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With so much happening with this Red Bulls team in terms of comings and goings, its really hard to predict what they will look like in 2021. But perhaps the most crucial part left (after BWP, Robles, and Parker departures) is now being pulled at, and that is our midfield. Before things get wide of us again, let’s see what has happened, is happening and what could happen in 2021’s midfield.

  • We lost Rzatkowski: After three years with his first year on loan, we said goodbye to Marc Rzatkowski as the team released via contract expiration. We lose his set pieces, his vision, his versatility and his all-around play. a key cog who kept rigor in our midfield while also providing a spark that could turn a game around any given night.
  • Kaku’s situation: high profile entry, high profile semi-exit. A lot of issues held up Kaku’s arrival here in the first place, such as an ex agent wanting commission and the club demanding that said agent not take legal action. but he finally arrived here and was an instant difference-maker in the playmaking role while pulling an all-around game to keep things energetic and working
    Kaku’s situation has created somewhat of a mess in the Red Bull midfield (Copyright Once A Metro/ USA Today 2019)

    in the Red Bulls’ midfield. From what I have gathered, the team did not inform Kaku of an option exercise in time and so he looked elsewhere without informing the club. He found Al-Taawoun, one of the higher-end Saudi clubs in the top flight. The Rd Bulls then disputed it, say that there was never any deal done on the negotiating table. However, Al-Taawoun was granted an International Transfer Certificate (ITC) meaning that, at least for the time being, the Red Bulls have lost their playmaker.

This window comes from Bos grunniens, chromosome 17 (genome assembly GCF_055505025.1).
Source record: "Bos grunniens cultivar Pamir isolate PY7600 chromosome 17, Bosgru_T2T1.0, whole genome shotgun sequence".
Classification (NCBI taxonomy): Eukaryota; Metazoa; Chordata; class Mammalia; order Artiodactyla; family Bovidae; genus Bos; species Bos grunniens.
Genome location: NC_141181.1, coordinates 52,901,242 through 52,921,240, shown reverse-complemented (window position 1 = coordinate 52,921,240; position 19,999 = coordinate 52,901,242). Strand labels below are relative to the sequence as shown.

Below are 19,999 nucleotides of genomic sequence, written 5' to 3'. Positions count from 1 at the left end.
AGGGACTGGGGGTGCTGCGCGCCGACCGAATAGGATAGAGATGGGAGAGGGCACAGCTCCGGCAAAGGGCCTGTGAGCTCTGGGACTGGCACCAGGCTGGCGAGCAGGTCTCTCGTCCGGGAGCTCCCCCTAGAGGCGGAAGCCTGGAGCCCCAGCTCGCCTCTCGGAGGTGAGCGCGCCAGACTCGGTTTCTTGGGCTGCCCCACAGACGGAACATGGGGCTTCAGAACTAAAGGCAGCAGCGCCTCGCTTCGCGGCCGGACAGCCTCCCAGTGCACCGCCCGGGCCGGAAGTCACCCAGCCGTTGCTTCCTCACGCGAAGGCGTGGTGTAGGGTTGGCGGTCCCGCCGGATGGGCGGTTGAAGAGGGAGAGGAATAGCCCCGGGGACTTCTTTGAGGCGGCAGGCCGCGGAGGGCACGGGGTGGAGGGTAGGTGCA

• Who steps in: at the moment there appear to be a lot of viable options; in fact, the only locked down spots are Danny Royer on the wing and captain Sean Davis in defensive midfield. Someone who is similar to Kaku, albeit more hardworking, that can step in as a 10 as a proven passer is Florian Valot. He can also play alongside Davis although that, more likely than not, will be reserved for Cristian Casseres, Jr., who can step in to the playmaking role as well. For pure offensive spark, though, I would turn to our wonderkid, Caden Clark. His 3 goals in 8 games really lit up the MLS scene, especially when the first goal is the winner on his debut. Davis will provide deep-lying duties as he already takes our set-pieces. Expect a 4-2-3-1 or what I like to call a “trip set”, 4-2-2-2. You can also expect a 4-4-2 or a 4-3-3, but don’t think that those will show this team’s true dynamic play as either the center midfielders or the winger face getting overworked, their offensive skills and qualities held back, or both.
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